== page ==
Background: The current gold standard for the treatment of an anterior cruciate ligament (ACL) rupture is reconstruction with tendon graft. Recently, two surgical ACL repair techniques have been developed for treating an acute ACL rupture: Dynamic Intraligamentary Stabilization (DIS, Ligamys®) and Internal Brace Ligament Augmentation (IBLA, InternalBrace™). We will conduct a single-blind, multi-center, randomized controlled trial which compares DIS, IBLA and reconstruction for relative clinical efficacy and economic benefit.
Methods: Subjects, aged 18-50 years, with a proximal, primary and repairable ACL rupture will be included. DIS is preferably performed within 4 weeks post-rupture, IBLA within 12 weeks and reconstruction after 4 weeks post-rupture. Patients are included in study 1 if they present within 0-4 weeks post-rupture and surgery is feasible within 4 weeks post-rupture. Patients of study 1 will be randomized to either DIS or IBLA. Patients are included in study 2 if they present after 4 weeks post-rupture and surgery is feasible between 5 and 12 weeks post-rupture. Patients of study 2 will be randomized to either IBLA or reconstruction. A total of 96 patients will be included, with 48 patients per study and 24 patients per study arm. Patients will be followed-up for 2 years. The primary outcome is change from baseline (pre-rupture) in International Knee Documentation Committee score to 6 months post-operatively. The main secondary outcomes are the EQ-5D-5 L, Tegner score, Lysholm score, Lachman test, isokinetic and proprioceptive measurements, magnetic resonance imaging outcome, return to work and sports, and re-rupture/failure rates. The statistical analysis will be based on the intention-to-treat principle. The economic impact of the surgery techniques will be evaluated by the cost-utility analysis. The LIBRƎ study is to be conducted between 2018 and 2022.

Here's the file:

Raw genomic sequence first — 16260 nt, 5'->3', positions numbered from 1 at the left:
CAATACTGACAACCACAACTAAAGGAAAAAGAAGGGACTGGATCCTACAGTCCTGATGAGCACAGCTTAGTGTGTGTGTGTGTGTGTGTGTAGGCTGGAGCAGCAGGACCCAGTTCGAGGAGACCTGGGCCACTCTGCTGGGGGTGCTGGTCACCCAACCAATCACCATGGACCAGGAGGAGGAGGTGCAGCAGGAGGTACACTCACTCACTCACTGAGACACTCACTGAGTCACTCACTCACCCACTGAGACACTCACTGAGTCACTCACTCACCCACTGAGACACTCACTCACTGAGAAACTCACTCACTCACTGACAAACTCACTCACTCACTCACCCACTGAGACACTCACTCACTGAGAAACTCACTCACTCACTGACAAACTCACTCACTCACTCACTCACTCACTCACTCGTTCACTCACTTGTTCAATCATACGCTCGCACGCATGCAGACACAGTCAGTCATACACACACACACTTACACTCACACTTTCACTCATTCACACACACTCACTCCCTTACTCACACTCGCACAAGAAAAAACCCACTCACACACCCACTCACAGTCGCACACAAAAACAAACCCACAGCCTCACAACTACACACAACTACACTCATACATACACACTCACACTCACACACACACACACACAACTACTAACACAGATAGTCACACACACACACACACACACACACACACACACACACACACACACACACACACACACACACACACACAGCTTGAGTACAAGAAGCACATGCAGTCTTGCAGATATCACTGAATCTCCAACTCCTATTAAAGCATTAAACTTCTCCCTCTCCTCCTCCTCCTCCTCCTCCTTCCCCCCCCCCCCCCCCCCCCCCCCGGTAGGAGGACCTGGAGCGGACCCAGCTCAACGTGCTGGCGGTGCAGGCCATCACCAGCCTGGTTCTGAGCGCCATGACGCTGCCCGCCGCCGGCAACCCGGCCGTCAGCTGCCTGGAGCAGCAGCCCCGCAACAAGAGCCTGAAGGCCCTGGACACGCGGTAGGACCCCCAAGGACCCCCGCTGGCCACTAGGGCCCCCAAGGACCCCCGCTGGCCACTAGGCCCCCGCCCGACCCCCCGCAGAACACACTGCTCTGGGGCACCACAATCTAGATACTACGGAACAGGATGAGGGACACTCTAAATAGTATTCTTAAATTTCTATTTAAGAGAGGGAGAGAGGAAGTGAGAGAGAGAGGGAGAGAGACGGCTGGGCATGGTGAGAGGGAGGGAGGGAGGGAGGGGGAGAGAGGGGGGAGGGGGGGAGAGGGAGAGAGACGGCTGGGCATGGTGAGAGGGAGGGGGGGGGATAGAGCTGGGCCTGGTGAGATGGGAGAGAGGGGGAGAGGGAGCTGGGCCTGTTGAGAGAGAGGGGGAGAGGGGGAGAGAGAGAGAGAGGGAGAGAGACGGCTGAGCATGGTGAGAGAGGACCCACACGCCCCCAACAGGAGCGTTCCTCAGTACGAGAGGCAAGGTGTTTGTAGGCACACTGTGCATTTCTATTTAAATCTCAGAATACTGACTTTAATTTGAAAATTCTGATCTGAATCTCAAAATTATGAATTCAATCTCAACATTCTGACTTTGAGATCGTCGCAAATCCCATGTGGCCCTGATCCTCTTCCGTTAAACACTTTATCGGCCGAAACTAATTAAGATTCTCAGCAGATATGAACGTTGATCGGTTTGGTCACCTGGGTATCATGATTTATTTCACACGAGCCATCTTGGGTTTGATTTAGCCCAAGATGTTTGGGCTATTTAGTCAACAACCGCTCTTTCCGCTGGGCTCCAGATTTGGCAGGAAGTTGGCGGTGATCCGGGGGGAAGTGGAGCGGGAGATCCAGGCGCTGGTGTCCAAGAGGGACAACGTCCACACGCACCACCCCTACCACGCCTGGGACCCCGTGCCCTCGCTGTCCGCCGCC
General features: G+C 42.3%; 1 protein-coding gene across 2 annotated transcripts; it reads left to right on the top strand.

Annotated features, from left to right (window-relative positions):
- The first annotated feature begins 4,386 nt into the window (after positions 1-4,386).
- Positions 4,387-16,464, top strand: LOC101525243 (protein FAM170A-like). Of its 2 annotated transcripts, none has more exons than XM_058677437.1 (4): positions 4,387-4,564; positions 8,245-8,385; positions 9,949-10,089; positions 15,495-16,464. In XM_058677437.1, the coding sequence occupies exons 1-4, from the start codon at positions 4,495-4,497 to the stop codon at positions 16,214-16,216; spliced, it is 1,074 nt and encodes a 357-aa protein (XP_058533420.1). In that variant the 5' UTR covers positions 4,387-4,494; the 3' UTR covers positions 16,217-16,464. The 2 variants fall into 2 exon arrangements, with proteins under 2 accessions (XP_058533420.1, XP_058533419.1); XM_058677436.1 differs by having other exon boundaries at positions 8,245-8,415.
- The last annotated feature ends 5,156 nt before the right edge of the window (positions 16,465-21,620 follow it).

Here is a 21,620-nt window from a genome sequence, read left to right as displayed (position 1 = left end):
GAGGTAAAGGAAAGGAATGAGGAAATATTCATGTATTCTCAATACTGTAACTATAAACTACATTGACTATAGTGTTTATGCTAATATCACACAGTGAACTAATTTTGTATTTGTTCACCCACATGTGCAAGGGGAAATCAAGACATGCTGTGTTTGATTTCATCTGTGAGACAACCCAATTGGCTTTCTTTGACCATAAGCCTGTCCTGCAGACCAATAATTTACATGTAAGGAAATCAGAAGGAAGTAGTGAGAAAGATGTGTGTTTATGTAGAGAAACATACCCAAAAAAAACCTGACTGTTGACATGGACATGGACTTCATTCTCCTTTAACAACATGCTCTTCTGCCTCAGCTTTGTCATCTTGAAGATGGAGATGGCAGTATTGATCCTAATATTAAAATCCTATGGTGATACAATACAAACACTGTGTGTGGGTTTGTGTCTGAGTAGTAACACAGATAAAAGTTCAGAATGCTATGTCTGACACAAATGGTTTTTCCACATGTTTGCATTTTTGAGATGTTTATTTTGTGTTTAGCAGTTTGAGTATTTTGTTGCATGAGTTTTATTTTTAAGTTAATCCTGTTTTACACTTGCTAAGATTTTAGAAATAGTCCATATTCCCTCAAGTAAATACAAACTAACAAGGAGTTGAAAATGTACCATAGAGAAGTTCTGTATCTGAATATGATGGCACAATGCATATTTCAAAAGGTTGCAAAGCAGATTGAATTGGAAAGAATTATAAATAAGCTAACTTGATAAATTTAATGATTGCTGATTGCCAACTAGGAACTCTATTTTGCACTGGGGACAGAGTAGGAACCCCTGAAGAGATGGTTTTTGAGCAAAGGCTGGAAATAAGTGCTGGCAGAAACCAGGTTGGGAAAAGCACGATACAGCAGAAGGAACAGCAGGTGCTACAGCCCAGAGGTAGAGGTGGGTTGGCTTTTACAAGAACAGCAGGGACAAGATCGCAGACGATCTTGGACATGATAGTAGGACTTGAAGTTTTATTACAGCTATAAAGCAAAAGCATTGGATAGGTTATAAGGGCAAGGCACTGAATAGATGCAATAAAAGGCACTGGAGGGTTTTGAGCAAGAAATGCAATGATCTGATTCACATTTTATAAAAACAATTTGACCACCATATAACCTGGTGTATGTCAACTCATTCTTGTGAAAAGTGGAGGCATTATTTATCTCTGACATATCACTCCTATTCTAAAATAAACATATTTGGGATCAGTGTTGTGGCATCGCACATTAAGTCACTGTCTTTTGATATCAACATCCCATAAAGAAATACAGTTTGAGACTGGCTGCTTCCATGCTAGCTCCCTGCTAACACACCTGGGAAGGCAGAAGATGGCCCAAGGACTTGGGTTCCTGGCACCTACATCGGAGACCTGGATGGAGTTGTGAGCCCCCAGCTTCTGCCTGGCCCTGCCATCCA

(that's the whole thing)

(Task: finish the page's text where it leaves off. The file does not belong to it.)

Discussion: This LIBRƎ study protocol is the first study to compare DIS, IBLA and ACL reconstruction for relative clinical efficacy and economic benefit. The outcomes of this study will provide data which could aid orthopaedic surgeons to choose between the different treatment options for the surgical treatment of an acute ACL rupture.
Trial registration: This study is registered at ClinicalTrials.gov; NCT03441295. Date registered 13.02.2018.
Keywords: Acute anterior cruciate ligament rupture; Anterior cruciate ligament; Anterior cruciate ligament injury; Anterior cruciate ligament reconstruction; Anterior cruciate ligament repair; Knee; Orthopaedics.
Conflict of interest statement
The authors declare that they have no competing interests.
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